“The implementation period was only three years, that’s the most we could get the state to agree to…and its not really enough time,” O’Toole said. “It’s going to run out in December, and from my perspective, it’s not really done. “
It is not the case that Katie A. will be relegated to history in December. The state and the many county systems are not simply free to revert to the extremes of ignoring mental health challenges or hospitalizing youths who struggle with them.
But as of December 1, those requirements will exist in the policy equivalent of the honor system. The court will no longer collect data on progress.
Also gone: the only official staff. In 2009, years before the state had even settled, Judge A. Howard Matz hired Richard Saletta as a special master on the case. Saletta, a licensed social worker and California State-Chico professor, was provided a staff to help push counties toward implementation.
That office will be shuttered at the end of the year.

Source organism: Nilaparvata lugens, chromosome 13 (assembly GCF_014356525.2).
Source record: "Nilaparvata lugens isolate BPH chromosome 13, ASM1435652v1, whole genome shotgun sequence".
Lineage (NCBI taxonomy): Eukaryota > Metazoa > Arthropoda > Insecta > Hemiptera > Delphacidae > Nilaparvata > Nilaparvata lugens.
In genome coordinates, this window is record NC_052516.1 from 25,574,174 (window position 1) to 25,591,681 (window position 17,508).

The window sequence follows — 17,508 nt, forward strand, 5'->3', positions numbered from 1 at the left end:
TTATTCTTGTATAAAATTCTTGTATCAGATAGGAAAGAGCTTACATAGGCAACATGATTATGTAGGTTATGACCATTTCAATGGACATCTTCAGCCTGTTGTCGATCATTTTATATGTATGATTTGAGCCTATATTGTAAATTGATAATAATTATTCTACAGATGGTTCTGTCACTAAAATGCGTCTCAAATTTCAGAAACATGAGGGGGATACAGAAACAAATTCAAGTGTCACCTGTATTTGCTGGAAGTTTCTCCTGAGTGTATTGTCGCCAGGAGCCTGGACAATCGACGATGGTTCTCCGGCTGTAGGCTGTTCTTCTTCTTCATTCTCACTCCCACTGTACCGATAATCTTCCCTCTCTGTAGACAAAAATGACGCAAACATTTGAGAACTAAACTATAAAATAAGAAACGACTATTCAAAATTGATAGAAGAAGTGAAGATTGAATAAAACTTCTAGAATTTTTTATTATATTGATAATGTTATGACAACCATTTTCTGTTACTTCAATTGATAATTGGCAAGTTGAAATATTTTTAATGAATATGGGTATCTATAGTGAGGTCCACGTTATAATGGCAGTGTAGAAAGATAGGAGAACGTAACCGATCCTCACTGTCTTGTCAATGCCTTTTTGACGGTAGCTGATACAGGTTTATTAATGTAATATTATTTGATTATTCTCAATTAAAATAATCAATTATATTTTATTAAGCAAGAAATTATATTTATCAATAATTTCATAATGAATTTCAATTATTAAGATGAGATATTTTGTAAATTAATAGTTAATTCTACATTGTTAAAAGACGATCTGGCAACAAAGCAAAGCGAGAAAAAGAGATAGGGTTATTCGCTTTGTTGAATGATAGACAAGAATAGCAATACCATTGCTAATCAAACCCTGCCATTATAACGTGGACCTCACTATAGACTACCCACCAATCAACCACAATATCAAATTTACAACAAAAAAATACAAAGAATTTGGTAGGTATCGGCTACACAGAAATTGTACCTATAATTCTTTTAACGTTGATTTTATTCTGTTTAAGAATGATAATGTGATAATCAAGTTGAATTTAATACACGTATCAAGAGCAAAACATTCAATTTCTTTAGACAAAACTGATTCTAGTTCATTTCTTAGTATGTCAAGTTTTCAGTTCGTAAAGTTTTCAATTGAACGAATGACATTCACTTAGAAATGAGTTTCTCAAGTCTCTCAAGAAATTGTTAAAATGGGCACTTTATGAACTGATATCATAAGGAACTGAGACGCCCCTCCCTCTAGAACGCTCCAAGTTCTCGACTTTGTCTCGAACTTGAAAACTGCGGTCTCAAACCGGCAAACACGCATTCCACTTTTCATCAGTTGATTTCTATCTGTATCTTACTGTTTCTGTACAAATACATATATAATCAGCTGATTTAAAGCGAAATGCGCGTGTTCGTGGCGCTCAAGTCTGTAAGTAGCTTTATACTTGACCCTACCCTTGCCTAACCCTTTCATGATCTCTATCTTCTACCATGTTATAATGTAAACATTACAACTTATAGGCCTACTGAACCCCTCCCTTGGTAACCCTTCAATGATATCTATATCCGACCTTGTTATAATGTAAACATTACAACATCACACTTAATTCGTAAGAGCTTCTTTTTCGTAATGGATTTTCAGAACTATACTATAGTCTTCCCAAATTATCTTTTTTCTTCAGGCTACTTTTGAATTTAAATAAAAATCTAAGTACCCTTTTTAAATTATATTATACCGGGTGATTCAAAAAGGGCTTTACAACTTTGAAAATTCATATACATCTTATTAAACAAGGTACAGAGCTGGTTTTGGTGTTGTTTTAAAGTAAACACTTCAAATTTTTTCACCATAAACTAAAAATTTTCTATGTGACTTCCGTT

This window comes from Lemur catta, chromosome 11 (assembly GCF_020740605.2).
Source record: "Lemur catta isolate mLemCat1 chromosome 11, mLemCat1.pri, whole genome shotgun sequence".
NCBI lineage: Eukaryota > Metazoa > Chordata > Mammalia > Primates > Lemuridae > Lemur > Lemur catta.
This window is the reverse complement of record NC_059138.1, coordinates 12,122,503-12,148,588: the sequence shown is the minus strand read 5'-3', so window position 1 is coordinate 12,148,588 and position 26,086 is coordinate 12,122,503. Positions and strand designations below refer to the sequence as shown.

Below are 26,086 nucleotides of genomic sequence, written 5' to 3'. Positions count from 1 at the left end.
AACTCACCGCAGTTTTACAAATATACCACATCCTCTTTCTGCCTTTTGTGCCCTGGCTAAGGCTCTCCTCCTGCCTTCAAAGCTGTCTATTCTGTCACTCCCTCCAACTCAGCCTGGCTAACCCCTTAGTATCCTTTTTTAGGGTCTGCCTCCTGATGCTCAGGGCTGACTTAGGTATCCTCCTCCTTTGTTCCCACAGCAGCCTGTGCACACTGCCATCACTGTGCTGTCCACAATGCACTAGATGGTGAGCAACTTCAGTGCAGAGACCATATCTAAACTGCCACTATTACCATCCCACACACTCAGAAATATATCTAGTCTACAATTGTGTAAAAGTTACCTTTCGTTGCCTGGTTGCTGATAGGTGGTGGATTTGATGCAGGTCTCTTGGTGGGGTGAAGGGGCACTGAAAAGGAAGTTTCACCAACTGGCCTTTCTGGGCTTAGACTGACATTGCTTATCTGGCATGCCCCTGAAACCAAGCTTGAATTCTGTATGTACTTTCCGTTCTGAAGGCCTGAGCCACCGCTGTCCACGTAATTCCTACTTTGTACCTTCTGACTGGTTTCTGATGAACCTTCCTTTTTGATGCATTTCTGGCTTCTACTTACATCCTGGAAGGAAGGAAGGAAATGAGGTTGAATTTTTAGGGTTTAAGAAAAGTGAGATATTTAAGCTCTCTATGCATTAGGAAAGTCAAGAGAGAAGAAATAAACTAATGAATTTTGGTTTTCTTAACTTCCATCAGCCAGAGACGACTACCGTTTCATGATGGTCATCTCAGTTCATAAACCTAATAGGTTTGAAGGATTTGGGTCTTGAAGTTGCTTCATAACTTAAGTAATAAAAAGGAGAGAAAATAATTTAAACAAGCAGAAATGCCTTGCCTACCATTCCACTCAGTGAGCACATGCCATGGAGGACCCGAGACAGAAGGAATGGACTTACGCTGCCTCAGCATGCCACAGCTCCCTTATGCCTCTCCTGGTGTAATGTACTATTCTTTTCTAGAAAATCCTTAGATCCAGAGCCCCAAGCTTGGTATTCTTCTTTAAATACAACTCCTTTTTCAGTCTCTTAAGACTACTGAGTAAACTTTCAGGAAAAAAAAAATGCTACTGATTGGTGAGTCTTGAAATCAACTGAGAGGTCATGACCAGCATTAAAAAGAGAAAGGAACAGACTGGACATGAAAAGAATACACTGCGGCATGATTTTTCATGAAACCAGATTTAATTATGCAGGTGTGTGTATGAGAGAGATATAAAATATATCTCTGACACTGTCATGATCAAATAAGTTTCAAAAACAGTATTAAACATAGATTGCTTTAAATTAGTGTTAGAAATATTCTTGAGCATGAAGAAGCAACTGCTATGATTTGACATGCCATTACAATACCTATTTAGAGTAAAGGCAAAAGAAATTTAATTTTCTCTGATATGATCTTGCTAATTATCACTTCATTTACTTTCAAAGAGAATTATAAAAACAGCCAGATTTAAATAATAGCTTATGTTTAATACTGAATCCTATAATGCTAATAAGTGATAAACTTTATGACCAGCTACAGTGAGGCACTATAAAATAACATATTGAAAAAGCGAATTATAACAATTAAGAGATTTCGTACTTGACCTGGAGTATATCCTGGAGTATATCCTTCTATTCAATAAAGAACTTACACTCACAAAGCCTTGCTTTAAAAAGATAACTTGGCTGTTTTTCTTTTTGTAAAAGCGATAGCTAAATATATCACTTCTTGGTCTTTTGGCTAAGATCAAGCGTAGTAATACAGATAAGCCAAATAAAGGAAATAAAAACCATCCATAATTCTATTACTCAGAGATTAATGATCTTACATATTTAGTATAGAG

“The two people we’ve utilized to hold the state accountable now are not at our disposal anymore,” said O’Toole, referring to Saletta and Matz. “The obligations are still there, but not enforcement through the court.”
As the data from a progress report released in October suggests and as attorneys on the case say, the intensity of work on Katie A. over the past three years has varied widely from county to county.
“There’s areas where you’re impressed, and some where little has been done,” said National Health Law Program Attorney Kim Lewis, who is lead counsel on the settlement. “I couldn’t point to a county that has by policy said, ‘We’re gonna wait this out,’ but I would say that some counties are more serious in implementing these services than others.”
“Some counties are doing a good job, some are doing virtually nothing,” he said. “We have county-by-county performance data. So we know what counties are trying, and some are doing good. We also know where nothing’s happening.”
O’Toole and Lewis both said their organizations would not seek a continuance of the settlement at the state level.
“We are not at this point saying we’d be arguing to continue.” Lewis said. “The state would clearly oppose it.”
There is little more that the state could accomplish because “we have a system where the state does not hold a lot of power,” O’Toole said.